06 March 2008

Misconstrual of the month: naked librarians and involving buns

There must be a copy editor job vacancy at the office of Library review. How else to explain the driving sleet of slips, flubs, gaffes, muffs, typos, punctuation misfirings, and hair-raising solecisms in an article that appears in the most recent issue? With an effusive application of that endearing élan and derring-do of the "librarians rule" school to my professional bailiwick, two South Africans work up a mighty sweat as they trample hard over the conventions of English prose and punctuation in their contribution, The naked librarian: health librarians in the modern era [1].

Little more than a collection of boilerplate truisms and trite exhortations, this essay is a roll-up-your-sleeves call to action, a perky if not always entirely coherent ramble through the usual library science banalities, starting with that most hackneyed of clichés from the last couple of decades. Care to guess what it is? A phrase so familiar that we now hear it being solemnly intoned by bakers, candlestick makers and undertakers: "The only constant is change."

That, of course, is the famous quotation from Isaac Asimov. Nothing to misconstrue there. But back to our scantily attired article. For the next five pages we are marched out into the cold courtyard and put through a vigorous drill of platitudes and commonplaces:

Health information professionals have to envision the future and plan from there. We have to get rid of outdated ideas and revolutionize our way of thinking. Shrugging off the old coat of the stereotypical librarian, we must start off in our envisioned future, as 'naked librarians' turning into brand new and constantly evolving [sic].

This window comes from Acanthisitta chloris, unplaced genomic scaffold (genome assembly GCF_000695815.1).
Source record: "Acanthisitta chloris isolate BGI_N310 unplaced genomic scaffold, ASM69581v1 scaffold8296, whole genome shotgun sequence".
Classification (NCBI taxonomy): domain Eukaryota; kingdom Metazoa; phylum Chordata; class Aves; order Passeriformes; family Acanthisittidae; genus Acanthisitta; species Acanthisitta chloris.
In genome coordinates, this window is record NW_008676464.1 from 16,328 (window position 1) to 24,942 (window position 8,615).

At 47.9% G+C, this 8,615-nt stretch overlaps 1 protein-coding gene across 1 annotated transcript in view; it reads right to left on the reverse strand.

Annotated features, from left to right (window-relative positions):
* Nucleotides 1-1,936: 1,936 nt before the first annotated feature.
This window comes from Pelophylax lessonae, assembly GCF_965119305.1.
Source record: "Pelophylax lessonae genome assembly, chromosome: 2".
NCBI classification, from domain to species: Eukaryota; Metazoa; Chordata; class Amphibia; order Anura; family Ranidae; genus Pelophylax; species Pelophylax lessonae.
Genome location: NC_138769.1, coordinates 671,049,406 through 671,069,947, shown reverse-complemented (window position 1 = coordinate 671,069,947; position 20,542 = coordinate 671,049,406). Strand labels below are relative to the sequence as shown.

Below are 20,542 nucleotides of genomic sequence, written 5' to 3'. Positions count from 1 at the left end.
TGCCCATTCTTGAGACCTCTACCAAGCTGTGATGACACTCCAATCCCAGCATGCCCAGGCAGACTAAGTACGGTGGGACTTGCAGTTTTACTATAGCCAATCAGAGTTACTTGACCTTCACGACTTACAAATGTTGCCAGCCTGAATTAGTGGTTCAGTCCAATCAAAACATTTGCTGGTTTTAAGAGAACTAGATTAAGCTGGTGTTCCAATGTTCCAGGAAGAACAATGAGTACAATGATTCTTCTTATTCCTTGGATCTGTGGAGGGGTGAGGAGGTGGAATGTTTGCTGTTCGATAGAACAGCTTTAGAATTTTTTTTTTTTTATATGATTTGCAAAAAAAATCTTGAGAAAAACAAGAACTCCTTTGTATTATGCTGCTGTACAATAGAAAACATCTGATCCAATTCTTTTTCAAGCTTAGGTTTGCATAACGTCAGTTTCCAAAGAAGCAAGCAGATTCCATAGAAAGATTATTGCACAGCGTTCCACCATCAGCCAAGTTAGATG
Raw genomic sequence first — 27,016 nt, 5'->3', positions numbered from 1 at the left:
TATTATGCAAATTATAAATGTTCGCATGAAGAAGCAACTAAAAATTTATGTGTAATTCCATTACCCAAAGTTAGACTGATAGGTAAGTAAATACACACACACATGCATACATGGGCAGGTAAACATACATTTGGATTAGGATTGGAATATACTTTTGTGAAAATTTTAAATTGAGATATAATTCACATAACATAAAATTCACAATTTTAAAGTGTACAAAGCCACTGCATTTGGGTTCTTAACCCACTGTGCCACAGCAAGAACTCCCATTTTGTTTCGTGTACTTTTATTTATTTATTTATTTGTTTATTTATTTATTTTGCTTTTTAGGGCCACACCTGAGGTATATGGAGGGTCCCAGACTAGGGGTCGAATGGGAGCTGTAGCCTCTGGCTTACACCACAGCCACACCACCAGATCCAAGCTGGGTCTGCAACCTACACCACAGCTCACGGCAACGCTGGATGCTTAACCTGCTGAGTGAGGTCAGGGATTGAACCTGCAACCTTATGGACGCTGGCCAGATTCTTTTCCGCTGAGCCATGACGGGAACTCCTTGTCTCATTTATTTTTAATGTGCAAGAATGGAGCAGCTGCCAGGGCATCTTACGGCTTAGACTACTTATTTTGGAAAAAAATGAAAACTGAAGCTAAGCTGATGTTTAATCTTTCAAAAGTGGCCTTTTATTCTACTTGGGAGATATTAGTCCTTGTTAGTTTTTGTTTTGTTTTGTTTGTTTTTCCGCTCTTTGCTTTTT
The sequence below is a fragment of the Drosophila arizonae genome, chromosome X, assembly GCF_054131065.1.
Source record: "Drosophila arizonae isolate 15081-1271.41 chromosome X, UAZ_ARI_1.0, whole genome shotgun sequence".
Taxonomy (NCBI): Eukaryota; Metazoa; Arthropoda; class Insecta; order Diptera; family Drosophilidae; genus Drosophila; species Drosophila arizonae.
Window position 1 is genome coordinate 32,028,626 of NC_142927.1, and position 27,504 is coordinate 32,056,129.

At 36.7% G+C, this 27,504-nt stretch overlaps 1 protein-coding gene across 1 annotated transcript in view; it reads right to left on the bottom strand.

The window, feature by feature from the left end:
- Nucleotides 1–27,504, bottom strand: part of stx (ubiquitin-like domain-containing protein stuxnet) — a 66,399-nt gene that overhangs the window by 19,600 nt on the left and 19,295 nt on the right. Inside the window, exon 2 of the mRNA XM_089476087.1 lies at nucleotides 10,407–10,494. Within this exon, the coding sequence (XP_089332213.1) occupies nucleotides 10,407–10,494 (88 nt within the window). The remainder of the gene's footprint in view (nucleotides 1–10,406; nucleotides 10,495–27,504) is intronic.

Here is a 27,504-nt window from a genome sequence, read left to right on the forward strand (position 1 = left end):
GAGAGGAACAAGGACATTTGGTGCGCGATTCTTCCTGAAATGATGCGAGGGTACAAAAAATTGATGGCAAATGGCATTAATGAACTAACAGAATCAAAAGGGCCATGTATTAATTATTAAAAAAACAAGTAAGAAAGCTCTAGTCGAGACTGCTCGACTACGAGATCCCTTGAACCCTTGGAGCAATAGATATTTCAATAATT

After a laundry list of the challenges and obstacles, most of them "huge," facing health libraries in the "modern era," we are exhorted to "use the digital age" and "proactively anticipate the future implications." Once we have done all that "we will be educated in the latest technical lingo and sound just like computer scientists." (Now I know why I became a librarian.) But look at what else our naked chefs are cooking up: "One of the less mined (as yet) areas for us to explore and conquer, is how to make raw data available to everyone." Not even half-baked? Instead of worrying about a post-Google world we are exhorted in a memorably mixed metaphor to "step up to the plate, accept these challenges and go with the flow."

Now perhaps I'm being overly critical when I say that we librarians have really had enough of this. As Candy Hillenbrand wrote in her take on librarianship in the 21st century, "Desperate to slough off the old limiting stereotypes of the stern bespectacled cardigan-clad shushing controller of books, librarians are clamouring to convince themselves, each other and the wider community that there is far more to the humble librarian than meets the casual eye" [2]. Are we so hankering for attention that only disrobing ourselves in public will suffice?

Just what is this fixation on ripping off our tweedy garments and emerging unclad into the light, like Blake's Glad Day? Is some kind of mass psychosis making us want to run through the streets in puris naturalibus? I saw a sign the other day advertising evening classes in pole dancing. Is this part of some larger social pathology? Or have librarians been infected by the myriads of spores invisibly rising from the piles of discarded print materials in our denuded workplaces? What next? When the clothes are gone should we move on to trichotillomania? Please, let us put a stop to this depilatory process, expose the abuse, and doff this tired metaphor once and for all.

But back to the rapidly unravelling Steyn and de Wee. In the last section of their article they offer what I'm sure is meant to be an edifying quote from a newspaper column by Shelley Howells [3] that appeared five years ago in the New Zealand Herald. All very cute and fluffy in a condescending way, Howells' piece is an example of what has become a standard mass-media treatment of librarians. We are secret nonconformists, wise as serpents and clever as foxes. We are wily, rebellious and twee — not a stitch left of our old encumbrances. Here is Howells' opening sentence, as quoted by Steyn and de Wee: